Still, between the Federal Reserve and the CARES Act passed by Congress in March, the financial response to the pandemic has added up to trillions of dollars, and as a percentage of total US national income, was one of the strongest in the world. This is in contrast to the public health response, which was remarkably (some would say predictably) uncoordinated and chaotic.
The Fed is likely to err on the side of extreme caution. The bond market wobbled a bit last week when the minutes from the most recent policy meeting showed that polices targeting a specific level of long bond yields (as the Bank of Japan does) are not under serious consideration at the moment. But the minutes do show that Fed officials are willing to step up the policy response if needed, particularly by committing to keeping rates low-for-longer, even if inflation rises.
This gets us to valuations. Relative to its own history, the US market was last this expensive in the throes of the dotcom bubble, though valuations moved even higher then. Interest rates were also much higher though.
Valuations are not market timing tools, and US equities can continue rallying for some time.
However, the current valuations do tell us not to get too excited about the long-term return prospects from US equities. It is hardly worth talking about the long-term return prospects of US government bonds, or those of any other developed country for that matter, since only persisted deflation can generate long-term real returns from the current record low yields.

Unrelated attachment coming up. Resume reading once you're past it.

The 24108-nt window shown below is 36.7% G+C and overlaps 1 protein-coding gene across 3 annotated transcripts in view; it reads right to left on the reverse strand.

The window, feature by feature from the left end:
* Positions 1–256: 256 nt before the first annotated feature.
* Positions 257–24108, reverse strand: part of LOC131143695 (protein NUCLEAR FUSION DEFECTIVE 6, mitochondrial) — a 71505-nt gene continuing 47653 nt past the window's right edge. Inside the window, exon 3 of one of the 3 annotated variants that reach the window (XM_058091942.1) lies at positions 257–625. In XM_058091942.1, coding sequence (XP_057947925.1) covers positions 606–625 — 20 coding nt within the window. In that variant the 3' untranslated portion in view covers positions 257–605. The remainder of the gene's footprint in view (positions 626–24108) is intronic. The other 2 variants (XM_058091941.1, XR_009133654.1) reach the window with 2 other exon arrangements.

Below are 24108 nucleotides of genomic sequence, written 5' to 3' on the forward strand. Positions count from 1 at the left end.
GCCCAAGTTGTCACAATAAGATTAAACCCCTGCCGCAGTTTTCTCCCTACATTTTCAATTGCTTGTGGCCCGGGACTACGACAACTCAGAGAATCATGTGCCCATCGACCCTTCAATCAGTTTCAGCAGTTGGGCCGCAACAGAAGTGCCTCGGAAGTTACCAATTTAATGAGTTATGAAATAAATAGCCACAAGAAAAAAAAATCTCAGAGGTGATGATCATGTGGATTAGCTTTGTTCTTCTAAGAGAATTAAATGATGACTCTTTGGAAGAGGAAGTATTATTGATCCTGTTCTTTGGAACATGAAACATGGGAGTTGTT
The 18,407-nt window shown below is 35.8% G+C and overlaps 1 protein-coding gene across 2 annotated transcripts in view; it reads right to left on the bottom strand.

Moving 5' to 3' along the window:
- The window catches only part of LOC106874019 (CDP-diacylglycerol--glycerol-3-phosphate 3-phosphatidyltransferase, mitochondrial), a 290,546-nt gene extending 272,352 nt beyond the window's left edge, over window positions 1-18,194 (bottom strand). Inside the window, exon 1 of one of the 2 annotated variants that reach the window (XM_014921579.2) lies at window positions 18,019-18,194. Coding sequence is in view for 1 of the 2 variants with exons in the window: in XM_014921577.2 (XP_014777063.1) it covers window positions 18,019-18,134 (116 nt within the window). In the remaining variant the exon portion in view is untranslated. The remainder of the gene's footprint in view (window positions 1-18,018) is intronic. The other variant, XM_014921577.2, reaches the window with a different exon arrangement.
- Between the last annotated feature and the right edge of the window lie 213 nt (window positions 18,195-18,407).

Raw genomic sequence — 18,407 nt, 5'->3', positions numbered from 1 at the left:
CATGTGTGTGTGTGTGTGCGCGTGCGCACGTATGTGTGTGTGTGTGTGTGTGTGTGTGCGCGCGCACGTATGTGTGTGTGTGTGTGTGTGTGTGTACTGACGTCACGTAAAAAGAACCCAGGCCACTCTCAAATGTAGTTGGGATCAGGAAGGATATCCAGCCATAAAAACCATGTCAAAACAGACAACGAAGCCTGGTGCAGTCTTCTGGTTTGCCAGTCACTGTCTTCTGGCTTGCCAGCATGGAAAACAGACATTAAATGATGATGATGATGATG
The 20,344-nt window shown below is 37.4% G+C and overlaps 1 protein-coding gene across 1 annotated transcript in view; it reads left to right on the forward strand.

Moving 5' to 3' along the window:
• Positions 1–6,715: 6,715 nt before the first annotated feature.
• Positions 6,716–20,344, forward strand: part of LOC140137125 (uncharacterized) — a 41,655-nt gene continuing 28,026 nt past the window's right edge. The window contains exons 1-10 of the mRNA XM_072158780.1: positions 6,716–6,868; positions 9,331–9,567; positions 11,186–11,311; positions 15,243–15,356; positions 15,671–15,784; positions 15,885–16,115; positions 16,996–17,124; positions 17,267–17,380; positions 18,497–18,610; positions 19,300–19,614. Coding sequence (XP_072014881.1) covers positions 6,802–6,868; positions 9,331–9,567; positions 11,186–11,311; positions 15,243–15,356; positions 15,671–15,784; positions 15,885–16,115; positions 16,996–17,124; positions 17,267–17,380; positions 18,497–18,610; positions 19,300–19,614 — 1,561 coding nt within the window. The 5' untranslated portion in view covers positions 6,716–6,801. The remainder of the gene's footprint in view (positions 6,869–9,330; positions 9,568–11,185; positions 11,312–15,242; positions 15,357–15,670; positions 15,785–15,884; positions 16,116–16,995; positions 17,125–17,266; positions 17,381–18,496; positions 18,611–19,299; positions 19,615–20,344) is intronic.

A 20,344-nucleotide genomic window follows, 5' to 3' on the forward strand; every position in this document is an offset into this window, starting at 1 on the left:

There is no question that the US market is more expensive than non-US markets. It currently trades at 22 times the expected earnings over the next 12 months, compared to 16 times for the MSCI All Country World ex US index. That does not necessarily tell us much, since the US usually trades at a premium, but the gap has grown wider and wider.
Chart 4 – US and non-US 12-month forward price: earnings ratios
Source: Refinitiv Datastream
South Africans tend to look at investing as a binary choice of local versus offshore, and recently the attitude seems to have been to get money out of the country as fast as possible with little consideration for where it is going.
Clearly, global investing in general and global equities in particular have their own complexities that investors need to consider. The out-performance of US equities has gotten rather extreme, and extremes tend not to last in markets.
While it almost never pays to bet against America (another famous Buffett quote), it looks like it will pay to have substantial non-US equity exposure in a diversified portfolio in future.